EXAMINATIONS AND SURVEYS FOR IMPROVEMENT.

To comply with provisions of the river and harbor act of March 3, 1881, Major Gillespie was charged with and completed the following, which were transmitted to Congress:

1. Harbor of Port Henry, on Lake Champlain.-Printed in Senate Ex. Doc. 35, Forty-seventh Congress, first session. (See Appendix E 16.)

2. Channel between islands of North Hero and South Hero, Lake Champlain.-Printed in Senate Ex. Doc. 35, Forty-seventh Congress, first session. (See Appendix E 17.)

3. From a point between Ellis Island and the docks of New Jersey Central Railroad to a point between Robbins' Reef Light and Constable Hook, in waters of New York Buy, New Jersey.- Printed as Senate Ex. Doc. 80, Forty-seventh Congress, first session. (See Appendix E 18.)

IMPROVEMENT OF DELAWARE AND SCHUYLKILL RIVERS; OF THE

SUSQUEHANNA, ABOVE RICHARD'S ISLAND, AND RIVERS IN NEW JERSEY AND DELAWARE-HARBOR IMPROVEMENTS IN DELAWARE RIVER AND BAY-CONSTRUCTION OF PIER AT LEWES, AND OF ICE HARBOR AT HEAD OF DELAWARE BAY-DELAWARE BREAKWATER.

Officer in charge, Capt. William Ludlow, Corps of Engineers, with Lieut. William M. Black, Corps of Engineers, under his immediate orders.

1. Delaware River between Trenton, New Jersey, and Bridesburg, Pennsylvania.—The improvement of the eastern channel of the Delaware, past Bordentown, was continued during the fiscal year. At the close of operations a straight channel. 4 feet deep and 100 feet wide existed through the bar near the foot of Duck Island; the 7-foot low-water curve had been moved about 700 feet further up stream, with a width of about 150 feet, and narrow 6-foot channel extended up for double this distance. A general lowering of the river bed in the vicinity of the work is observed, the currents traversing the channel with increased velocity, and the indications seem favorable for the maintenance of the navigation after a channel has once been secured, even without the aid of deflecting dikes on the Pennsylvania shore.

During the operations the wreck of a canal-boat was discovered and removed from the channel. Heavy freshets injured the dikes to a slight extent. The necessary repairs were made at small cost.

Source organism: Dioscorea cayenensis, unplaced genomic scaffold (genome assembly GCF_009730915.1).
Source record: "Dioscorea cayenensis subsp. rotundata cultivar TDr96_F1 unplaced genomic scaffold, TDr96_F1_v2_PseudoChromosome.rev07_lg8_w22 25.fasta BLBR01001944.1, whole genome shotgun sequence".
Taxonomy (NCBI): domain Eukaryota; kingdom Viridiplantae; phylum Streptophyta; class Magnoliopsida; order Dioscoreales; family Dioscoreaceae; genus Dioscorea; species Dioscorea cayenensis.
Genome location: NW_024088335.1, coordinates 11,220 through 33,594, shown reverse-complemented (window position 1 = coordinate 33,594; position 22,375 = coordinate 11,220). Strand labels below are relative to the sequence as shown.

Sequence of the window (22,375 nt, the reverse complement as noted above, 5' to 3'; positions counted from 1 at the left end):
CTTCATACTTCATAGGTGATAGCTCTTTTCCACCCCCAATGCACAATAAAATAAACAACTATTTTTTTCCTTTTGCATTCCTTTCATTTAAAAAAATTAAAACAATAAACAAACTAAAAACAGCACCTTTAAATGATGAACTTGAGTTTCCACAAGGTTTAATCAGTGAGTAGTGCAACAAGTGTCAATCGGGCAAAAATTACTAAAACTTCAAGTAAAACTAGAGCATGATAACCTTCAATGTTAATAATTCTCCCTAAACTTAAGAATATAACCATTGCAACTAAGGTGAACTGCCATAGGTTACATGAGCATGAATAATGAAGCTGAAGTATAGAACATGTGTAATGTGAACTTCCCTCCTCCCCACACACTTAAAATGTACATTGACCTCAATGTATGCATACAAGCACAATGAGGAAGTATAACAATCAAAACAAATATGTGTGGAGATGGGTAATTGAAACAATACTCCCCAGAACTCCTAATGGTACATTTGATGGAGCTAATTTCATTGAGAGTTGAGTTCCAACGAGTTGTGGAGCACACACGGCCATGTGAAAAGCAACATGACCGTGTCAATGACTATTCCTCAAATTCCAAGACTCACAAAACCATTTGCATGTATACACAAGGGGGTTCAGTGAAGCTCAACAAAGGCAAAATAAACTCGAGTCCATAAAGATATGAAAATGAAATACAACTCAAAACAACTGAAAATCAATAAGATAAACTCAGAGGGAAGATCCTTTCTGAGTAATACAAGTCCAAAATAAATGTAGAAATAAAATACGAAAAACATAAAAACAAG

During the ensuing fiscal year it is proposed to make the channel through the bar near the lower end of Duck Island 150 feet in width, and to remove a small shoal below.

For this purpose and to begin operations at the other points requiring attention, an appropriation of $25,000 can be profitably expended during the fiscal year 1883-84. July 1, 1881, amount available...

$9, 683 41 July 1, 1882. amount expended during the fiscal year, exclusive of outstanding liabilities July 1, 1881

9,683 41 Amount appropriated by act passed August 2, 1882

10,000 00 Amount that can be profitably expended in fiscal year ending June 30, 1884. 25,000 00

(See Appendix F 1.)

2. Delaware Rirer below Bridesburg.—The general improvement of the Delaware was continued during the past year near Five-Mile Point, in the vicinity of Petty's Island, on Mifflin Bar, and on Bulkhead Shoals; at the first locality to relieve the up-river commerce, at the others for the benefit of the general trade.

The widening of the cut through the Smith's Island Bar, to remove the obstructions to the cross-river traffic between Philadelphia and Camden and promote the use of the channel between Camden and Smith's Island by the lighter classes of vessels, was also completed with the available balance of the appropriation therefor of 1879.

The difficulties in navigating the “ Horseshoe,” a curved stretch of the river sweeping around the lower portion of Philadelphia, are less due to the insufficiency of channel dimensions than to the grounding and gorging of ice in severe winters. For this reason no expenditures have been made, although the subject bas from time to time demanded and received consideration.

The condition of the Mifflin Bar improvement is reported as unsatisfactory by reason of the inefficient character of the work done by contractors during two successive seasons.

The allotments now made for this locality will admit of energetic work, which is demanded in consequence of the opposing action of the river currents.

The deepening and widening of the channel through Bulkhead Shoals was begun in the spring, and the contract now in force will be completed in August or early in September, 1882. Operations have hitherto been deferred because of the limited amounts available from the general appropriation, and of the necessity for expenditures at other points, but the improvement will now be continued until a satisfactory result can be reached.

The Dan Baker Shoals, near the head of the bay, are becoming yearly a greater obstruction, not because of any marked decrease in depth, but because the general ocean traffic is assuming larger dimensions and freights are transported in the largest vessels attainable.

The cost of dredging a channel through these shoals, following the present line of deepest water, will be about $200,000, which it is recommended should be expended in four annual installments of $50,000. With the New Castle Ice Harbor practically completed, requiring only